Civil Service Examinations The Indian
Appropriation Ulli, Et-.
Washington, Feb. 13. Civil service ex
aminations will be held in the Southwest
and South during March as follows: At
Nashville, Thursday, 12; Memphis, Saturday,
11; Little Rock, Tuesday, 17; Jackson, Misj.,
Friday, 20; New Orleans, Monday, 3. These
examinations will be for departmental ser
vice in Washington. The Commissioa has
an inadequate number of names on ita eli
gible register fer the States of Arkansas.
Mississippi and Louisiana, and persons from
those Bt&tes who pass examinations will,
therefore, have a better prospect of an earU
appointment than those from other States,
having a larger number on the register.
The President has, by executive ortfer,
opened to public settlement attr May 15,
1S5, fell the lands within the Niobrara, or
Eantee Sioux, Indian reservation, in Ne
biata, remaining unallotted to and un
seeded by the Indians, except such a3 are
cccupien for agency, ichool and missionary
The Treasury Department has notified the
Collectors of Customs at ports on tiie ncith
frontier that, as the service? of a Depaiy
Collector of Customs at Fremont, O , has
been discontinued, vessels with rargoes
whi h are destined to Fremont will have to
enter and clear at Sandusky.
The House Committee on Invalid Pensions
will report favorably the bill providing for
an increase of pension to the widow of Gen
eral George H. Thomas to 2,000 a year.
The Indian Appropriation bill as reported
to the Senate, increases the House bill to
?152,000. The committee has struck out all
the provisions for the payment of private
claims growing out of Indian depredations,
bnt has substituted a general provision re
quiring the Secretary of the Interior to re
port at the next session all claims of thii
nature, together with such information r
gerding them as may hare
iieen gathered by the agani
of the Department. The bill coata:.r-
a new provision, as follows: "To snppi..
feed and other necessities of life in cass o
distrsgs anioog Indians not having matv
funds, arising from emergencies not foreseet
cr otherwise provided fur, to ba used at th
discretion of the President: $2.3 00)." Th
provision for the Indian school st Sinta F.
is rtricien out and a new provision i3 in
fertf d for the establishment of a school in Col
orado for the Utes, and .f 10.000 13 apprnpr'
attd for the construction of an Indian schon
at Albuquerqne, N. Mer. The f?a'nre of thv
House bill, prohibiting under heavy penal
tifs the ssie of firearms to the Indians; that
of amending the statutes and the resolution
apainst selling spirituous liquors to the In
dians; that antnorizing the President to
open negotiations with the Creeks. Seminoms
and Cherckees for the purpose of opening ti
settlement the Oklahoma country, end that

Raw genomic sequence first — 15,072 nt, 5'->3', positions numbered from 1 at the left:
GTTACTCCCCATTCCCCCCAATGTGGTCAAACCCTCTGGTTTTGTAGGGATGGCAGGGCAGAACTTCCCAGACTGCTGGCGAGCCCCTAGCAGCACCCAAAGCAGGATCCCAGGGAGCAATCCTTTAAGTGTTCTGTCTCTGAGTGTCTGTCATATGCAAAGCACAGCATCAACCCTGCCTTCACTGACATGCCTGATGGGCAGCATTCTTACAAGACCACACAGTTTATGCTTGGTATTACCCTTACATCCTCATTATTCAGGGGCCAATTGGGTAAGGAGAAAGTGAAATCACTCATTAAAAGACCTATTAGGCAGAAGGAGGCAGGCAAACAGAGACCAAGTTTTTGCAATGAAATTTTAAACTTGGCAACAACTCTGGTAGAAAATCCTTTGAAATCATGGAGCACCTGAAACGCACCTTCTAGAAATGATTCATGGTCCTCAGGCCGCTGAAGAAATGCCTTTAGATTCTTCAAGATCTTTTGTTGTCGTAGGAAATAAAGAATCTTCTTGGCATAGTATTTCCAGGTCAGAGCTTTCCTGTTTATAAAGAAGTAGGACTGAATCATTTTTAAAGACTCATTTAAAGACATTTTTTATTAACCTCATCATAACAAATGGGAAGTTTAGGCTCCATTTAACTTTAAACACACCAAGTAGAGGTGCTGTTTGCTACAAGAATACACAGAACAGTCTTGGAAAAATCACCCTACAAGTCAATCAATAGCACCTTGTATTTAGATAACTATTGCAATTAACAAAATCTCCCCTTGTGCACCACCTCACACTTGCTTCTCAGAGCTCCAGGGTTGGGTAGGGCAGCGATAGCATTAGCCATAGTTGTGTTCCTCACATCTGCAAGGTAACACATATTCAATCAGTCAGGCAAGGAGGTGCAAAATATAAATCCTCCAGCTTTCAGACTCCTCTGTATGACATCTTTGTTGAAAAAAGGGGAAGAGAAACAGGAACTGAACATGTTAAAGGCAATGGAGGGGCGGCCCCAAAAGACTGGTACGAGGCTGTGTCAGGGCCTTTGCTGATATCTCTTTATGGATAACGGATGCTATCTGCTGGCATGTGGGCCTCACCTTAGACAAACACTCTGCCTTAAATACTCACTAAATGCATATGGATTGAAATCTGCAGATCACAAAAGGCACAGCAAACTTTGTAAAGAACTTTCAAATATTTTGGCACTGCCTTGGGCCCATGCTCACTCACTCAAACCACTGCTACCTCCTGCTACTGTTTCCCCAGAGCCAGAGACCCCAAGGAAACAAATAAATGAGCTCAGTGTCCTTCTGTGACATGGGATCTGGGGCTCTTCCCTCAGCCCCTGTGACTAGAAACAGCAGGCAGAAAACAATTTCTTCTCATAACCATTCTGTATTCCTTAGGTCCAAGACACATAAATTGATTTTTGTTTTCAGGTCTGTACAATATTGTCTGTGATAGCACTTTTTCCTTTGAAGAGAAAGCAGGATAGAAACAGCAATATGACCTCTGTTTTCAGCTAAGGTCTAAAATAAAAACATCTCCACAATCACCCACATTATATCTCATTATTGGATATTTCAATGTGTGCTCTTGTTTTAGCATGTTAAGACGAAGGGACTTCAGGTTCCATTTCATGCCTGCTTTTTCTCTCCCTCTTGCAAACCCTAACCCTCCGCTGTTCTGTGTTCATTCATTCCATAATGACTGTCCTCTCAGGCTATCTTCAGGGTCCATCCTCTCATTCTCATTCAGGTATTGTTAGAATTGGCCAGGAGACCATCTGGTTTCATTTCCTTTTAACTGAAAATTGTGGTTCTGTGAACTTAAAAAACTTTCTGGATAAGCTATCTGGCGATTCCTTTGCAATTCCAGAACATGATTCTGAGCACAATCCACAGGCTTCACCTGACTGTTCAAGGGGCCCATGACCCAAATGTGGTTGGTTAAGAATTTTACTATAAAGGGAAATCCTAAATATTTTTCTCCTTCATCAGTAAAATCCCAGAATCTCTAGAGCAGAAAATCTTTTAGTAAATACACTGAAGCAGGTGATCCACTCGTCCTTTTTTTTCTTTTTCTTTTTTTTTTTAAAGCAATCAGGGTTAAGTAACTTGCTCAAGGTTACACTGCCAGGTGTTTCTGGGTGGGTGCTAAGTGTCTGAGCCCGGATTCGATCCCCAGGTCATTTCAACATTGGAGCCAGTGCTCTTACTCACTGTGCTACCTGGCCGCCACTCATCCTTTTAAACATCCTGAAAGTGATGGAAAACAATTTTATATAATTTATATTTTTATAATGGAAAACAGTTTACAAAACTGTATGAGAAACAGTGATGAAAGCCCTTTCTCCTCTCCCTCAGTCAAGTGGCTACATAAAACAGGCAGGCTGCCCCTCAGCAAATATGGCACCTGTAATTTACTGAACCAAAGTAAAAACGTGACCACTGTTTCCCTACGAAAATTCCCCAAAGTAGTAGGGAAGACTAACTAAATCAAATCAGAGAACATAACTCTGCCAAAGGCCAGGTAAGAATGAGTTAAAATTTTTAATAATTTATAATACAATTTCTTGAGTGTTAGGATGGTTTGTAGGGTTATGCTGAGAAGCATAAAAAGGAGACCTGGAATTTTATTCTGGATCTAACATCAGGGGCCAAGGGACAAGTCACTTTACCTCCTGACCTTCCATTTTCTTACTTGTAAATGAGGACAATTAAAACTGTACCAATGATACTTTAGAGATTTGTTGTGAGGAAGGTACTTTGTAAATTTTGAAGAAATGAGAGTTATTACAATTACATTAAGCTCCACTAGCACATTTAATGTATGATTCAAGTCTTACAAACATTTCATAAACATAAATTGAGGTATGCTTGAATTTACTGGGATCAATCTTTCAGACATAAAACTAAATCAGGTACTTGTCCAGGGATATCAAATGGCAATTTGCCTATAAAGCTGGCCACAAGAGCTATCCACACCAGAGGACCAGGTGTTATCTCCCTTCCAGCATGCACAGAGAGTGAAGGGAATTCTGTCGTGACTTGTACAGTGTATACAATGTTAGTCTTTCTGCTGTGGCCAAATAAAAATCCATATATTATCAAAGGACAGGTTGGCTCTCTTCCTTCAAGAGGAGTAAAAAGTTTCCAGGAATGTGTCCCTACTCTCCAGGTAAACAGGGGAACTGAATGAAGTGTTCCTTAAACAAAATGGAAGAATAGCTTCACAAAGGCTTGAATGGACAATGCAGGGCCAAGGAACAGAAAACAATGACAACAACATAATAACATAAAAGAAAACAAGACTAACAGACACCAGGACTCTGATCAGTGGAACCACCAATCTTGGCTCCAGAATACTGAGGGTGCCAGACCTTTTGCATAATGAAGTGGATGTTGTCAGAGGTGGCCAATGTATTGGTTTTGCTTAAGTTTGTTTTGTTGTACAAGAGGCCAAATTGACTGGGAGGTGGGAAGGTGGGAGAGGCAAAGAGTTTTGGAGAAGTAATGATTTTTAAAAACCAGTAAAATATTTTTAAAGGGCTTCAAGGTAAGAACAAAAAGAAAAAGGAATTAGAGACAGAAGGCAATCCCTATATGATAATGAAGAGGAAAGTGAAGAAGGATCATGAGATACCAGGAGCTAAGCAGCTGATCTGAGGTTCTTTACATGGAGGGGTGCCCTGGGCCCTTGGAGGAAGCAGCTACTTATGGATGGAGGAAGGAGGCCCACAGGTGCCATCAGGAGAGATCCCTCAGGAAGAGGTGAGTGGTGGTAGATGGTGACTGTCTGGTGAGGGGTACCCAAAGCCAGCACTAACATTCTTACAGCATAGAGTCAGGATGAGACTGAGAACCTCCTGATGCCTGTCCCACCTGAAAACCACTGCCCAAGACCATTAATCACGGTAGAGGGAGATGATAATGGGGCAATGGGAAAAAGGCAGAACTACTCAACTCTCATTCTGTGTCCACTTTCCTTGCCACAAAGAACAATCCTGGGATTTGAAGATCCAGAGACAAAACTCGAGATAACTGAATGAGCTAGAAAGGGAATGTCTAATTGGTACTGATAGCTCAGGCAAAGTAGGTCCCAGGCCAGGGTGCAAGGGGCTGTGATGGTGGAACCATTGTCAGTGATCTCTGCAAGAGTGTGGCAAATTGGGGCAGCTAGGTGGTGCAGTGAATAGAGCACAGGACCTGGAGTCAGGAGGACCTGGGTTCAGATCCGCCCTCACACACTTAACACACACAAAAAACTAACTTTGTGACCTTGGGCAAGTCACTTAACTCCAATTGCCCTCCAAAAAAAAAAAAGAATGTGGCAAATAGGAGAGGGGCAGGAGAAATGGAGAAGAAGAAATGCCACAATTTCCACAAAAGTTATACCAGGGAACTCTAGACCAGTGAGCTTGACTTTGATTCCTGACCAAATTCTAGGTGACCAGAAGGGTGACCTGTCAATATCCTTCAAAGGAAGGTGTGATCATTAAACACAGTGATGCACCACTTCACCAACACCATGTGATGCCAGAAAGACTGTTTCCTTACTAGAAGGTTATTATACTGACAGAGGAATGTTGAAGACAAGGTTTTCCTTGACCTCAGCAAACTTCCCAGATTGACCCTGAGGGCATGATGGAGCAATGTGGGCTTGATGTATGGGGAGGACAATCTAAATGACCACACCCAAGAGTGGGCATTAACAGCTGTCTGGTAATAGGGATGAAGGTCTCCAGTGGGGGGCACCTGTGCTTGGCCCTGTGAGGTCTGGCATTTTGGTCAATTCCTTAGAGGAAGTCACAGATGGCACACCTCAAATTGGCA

which subjects Indians charged with the
commission of crimes against person or
property to the laws of the Territory where
the act is alleged to have been commitUd
are struck out.
Ihe Acting Postmaster General trans
mitttd to Congress a letter to himself from
tte Attorney General setting forth the desira
bility of securing the postal records of tht
conftderacy for use in the settlement of
claims presented by parties who carried th
nilinthe South in antwar times, and
hose accounts had not been adjusted at the
outbreak of hostilities.
The Secretary of the Interior disbarred
from practice as attorney John McLean, of
The World's Exposition.
New Orleans, Feb. 13. In the Govern-
j ment building a meeting of Iowa citizens
attending the exposition was held. The
meeting was called to order by George Sneer,
of Des Moines. Major J. H. Marshall, of
Council BluCs, was called to the chair and
E, H. Calkins was made Secretary of the
meeting. They passed the following reso
lution: ResolTed. That we do express our admiration
of the magnificent display now on exhibition,
not only of curious but alio of useful and fine
stowing of the crand resources of our'coarnoa
country and the world at larje. and we earnestly
commend it to the patrorue o( tae people ot our
own State, the United u:e. and the world at
El Malidi's Proclamation Annonnces the
Killing of (lordon Wounded
. Recovering? Rapidly.
Small Parties of Arcb3 Renew the
Attacks on Suakim Procau
tlpEs Takon Against
AFFAIRS IX THE SOUDAN.
The Situation Around Su:tkim A Spj's
SuAKi'i, Feb. 13. Small parties of hostile
Arabs have reappeared to menace tha gar
rison. A spy returned from Hesheim, the
place where the rejonnoitering party of
Huts&rs and Egyptians wa3 attacked on the
3d inst. The Hussars got S3 far as Hand
oub without opposition, but having on their
way out burned a native village without
reason, they were attacked on their return
to Heshcun, which is about three miles from
Handonb. Tho attacking party lay in am
bush, ani the Arab fire was so terrible that
the Hussars could not face it, and saved
themselves from annihilation by returning
at full gallop in a circle to Suakim, eight
Hussars and three Egyptians being
shot. Colonel Freemanie commanding
at Suakim, in reporting the incident, stated